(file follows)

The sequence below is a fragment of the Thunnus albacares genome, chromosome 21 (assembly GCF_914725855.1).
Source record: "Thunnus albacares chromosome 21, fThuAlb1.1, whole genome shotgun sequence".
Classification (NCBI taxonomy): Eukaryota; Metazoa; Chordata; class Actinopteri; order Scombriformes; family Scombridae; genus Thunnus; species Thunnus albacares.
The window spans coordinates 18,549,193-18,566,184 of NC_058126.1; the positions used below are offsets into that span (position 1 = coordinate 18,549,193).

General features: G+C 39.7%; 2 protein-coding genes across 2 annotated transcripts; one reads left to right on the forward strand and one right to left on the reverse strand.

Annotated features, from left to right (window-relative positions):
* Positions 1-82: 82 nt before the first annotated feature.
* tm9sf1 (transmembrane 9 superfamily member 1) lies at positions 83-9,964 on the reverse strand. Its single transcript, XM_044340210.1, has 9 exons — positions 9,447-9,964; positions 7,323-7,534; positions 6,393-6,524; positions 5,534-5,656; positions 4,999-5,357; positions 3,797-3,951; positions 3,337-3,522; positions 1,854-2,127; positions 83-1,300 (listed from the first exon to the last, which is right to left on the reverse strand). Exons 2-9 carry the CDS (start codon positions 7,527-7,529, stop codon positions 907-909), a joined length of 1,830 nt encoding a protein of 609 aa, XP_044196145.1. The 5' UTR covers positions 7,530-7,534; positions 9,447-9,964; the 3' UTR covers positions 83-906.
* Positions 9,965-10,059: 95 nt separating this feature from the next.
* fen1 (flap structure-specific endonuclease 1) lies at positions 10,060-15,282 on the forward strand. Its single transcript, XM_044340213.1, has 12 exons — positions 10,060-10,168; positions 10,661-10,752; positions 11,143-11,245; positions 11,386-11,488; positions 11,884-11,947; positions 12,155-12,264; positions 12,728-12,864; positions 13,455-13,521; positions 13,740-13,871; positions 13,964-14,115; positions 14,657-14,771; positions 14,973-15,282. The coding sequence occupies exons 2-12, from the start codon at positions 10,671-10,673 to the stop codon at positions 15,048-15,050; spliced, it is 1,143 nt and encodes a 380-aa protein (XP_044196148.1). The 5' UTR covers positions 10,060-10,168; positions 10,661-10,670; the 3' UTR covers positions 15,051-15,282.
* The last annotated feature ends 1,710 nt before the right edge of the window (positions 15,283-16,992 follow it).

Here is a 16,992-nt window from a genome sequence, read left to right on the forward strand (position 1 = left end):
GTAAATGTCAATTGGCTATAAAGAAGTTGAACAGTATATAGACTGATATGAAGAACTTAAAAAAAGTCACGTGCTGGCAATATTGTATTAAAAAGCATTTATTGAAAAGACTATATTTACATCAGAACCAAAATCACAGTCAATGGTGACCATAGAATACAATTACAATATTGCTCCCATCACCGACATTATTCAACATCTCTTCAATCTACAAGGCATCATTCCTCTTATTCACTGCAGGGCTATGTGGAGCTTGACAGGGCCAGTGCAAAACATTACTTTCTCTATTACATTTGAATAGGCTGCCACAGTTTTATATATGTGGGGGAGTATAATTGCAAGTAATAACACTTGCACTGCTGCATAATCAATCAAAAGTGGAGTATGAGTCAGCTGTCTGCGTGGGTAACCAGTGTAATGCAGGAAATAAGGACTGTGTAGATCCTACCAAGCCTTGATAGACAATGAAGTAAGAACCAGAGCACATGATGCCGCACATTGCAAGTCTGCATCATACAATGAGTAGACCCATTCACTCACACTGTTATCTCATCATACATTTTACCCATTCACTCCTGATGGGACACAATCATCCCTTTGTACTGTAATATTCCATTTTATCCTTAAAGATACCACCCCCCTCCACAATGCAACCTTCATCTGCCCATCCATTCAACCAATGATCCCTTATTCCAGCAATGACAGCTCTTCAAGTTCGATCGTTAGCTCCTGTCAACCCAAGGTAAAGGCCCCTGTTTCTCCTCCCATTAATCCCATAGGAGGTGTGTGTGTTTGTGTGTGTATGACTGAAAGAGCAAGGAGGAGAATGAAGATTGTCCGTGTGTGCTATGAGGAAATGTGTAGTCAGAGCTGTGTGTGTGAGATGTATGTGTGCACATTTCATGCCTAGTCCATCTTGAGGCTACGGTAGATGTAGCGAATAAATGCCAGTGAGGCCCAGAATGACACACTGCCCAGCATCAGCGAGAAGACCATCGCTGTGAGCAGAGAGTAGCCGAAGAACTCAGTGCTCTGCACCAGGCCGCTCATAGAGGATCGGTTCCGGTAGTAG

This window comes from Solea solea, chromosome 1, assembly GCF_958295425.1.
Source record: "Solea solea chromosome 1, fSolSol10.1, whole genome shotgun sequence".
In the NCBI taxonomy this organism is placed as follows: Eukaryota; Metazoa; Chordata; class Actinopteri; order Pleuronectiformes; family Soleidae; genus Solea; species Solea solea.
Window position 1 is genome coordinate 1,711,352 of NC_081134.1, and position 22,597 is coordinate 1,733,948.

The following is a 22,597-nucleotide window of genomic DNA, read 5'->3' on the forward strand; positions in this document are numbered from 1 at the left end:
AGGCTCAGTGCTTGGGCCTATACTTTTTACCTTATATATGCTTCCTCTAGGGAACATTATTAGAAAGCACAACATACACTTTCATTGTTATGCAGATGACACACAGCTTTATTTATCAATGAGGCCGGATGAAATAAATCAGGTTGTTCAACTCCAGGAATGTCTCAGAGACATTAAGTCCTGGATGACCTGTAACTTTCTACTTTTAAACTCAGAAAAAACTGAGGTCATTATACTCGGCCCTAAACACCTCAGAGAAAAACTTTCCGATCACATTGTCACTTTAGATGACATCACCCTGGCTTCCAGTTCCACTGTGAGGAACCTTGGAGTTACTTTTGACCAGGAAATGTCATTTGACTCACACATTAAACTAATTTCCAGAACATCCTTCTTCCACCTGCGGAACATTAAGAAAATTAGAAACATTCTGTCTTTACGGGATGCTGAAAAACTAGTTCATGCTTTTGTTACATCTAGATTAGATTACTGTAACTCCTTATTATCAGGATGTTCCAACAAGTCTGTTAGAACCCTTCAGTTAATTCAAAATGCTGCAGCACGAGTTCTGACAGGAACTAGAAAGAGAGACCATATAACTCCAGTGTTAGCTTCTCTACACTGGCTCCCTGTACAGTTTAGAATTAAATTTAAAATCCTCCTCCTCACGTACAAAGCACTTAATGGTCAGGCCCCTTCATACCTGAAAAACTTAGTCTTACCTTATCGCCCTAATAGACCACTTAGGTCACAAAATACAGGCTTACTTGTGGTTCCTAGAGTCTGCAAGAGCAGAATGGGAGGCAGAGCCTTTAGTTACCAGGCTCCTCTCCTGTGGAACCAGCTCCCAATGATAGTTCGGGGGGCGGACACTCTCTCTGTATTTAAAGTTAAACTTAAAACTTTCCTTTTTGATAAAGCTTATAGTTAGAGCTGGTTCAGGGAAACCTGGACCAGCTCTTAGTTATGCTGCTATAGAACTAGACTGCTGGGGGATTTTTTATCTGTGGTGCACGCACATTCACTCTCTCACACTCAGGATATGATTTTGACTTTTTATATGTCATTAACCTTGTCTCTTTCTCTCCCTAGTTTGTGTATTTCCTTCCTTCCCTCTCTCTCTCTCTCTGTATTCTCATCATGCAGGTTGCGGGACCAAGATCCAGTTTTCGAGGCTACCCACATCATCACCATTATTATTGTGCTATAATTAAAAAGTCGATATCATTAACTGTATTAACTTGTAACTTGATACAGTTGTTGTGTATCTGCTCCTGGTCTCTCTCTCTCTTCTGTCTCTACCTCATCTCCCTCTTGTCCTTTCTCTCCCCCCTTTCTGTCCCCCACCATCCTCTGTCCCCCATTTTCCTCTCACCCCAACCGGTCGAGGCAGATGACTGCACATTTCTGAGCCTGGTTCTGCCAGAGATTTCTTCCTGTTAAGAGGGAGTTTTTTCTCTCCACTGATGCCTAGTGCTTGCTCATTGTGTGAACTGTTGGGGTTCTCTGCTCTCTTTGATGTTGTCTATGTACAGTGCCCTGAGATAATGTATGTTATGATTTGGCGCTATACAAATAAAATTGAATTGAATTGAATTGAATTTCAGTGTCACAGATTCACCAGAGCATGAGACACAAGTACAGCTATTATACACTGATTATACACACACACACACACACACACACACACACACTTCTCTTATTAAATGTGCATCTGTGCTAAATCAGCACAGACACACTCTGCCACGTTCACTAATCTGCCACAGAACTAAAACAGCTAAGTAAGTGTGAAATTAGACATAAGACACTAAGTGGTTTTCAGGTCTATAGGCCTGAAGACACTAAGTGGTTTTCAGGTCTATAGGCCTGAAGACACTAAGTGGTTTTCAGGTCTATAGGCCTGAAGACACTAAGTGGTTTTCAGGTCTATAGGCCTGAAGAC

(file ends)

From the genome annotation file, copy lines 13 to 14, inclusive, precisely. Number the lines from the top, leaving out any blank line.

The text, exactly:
GTAAATGTCAATTGGCTATAAAGAAGTTGAACAGTATATAGACTGATATGAAGAACTTAAAAAAAGTCACGTGCTGGCAATATTGTATTAAAAAGCATTTATTGAAAAGACTATATTTACATCAGAACCAAAATCACAGTCAATGGTGACCATAGAATACAATTACAATATTGCTCCCATCACCGACATTATTCAACATCTCTTCAATCTACAAGGCATCATTCCTCTTATTCACTGCAGGGCTATGTGGAGCTTGACAGGGCCAGTGCAAAACATTACTTTCTCTATTACATTTGAATAGGCTGCCACAGTTTTATATATGTGGGGGAGTATAATTGCAAGTAATAACACTTGCACTGCTGCATAATCAATCAAAAGTGGAGTATGAGTCAGCTGTCTGCGTGGGTAACCAGTGTAATGCAGGAAATAAGGACTGTGTAGATCCTACCAAGCCTTGATAGACAATGAAGTAAGAACCAGAGCACATGATGCCGCACATTGCAAGTCTGCATCATACAATGAGTAGACCCATTCACTCACACTGTTATCTCATCATACATTTTACCCATTCACTCCTGATGGGACACAATCATCCCTTTGTACTGTAATATTCCATTTTATCCTTAAAGATACCACCCCCCTCCACAATGCAACCTTCATCTGCCCATCCATTCAACCAATGATCCCTTATTCCAGCAATGACAGCTCTTCAAGTTCGATCGTTAGCTCCTGTCAACCCAAGGTAAAGGCCCCTGTTTCTCCTCCCATTAATCCCATAGGAGGTGTGTGTGTTTGTGTGTGTATGACTGAAAGAGCAAGGAGGAGAATGAAGATTGTCCGTGTGTGCTATGAGGAAATGTGTAGTCAGAGCTGTGTGTGTGAGATGTATGTGTGCACATTTCATGCCTAGTCCATCTTGAGGCTACGGTAGATGTAGCGAATAAATGCCAGTGAGGCCCAGAATGACACACTGCCCAGCATCAGCGAGAAGACCATCGCTGTGAGCAGAGAGTAGCCGAAGAACTCAGTGCTCTGCACCAGGCCGCTCATAGAGGATCGGTTCCGGTAGTAG

This window comes from Solea solea, chromosome 1, assembly GCF_958295425.1.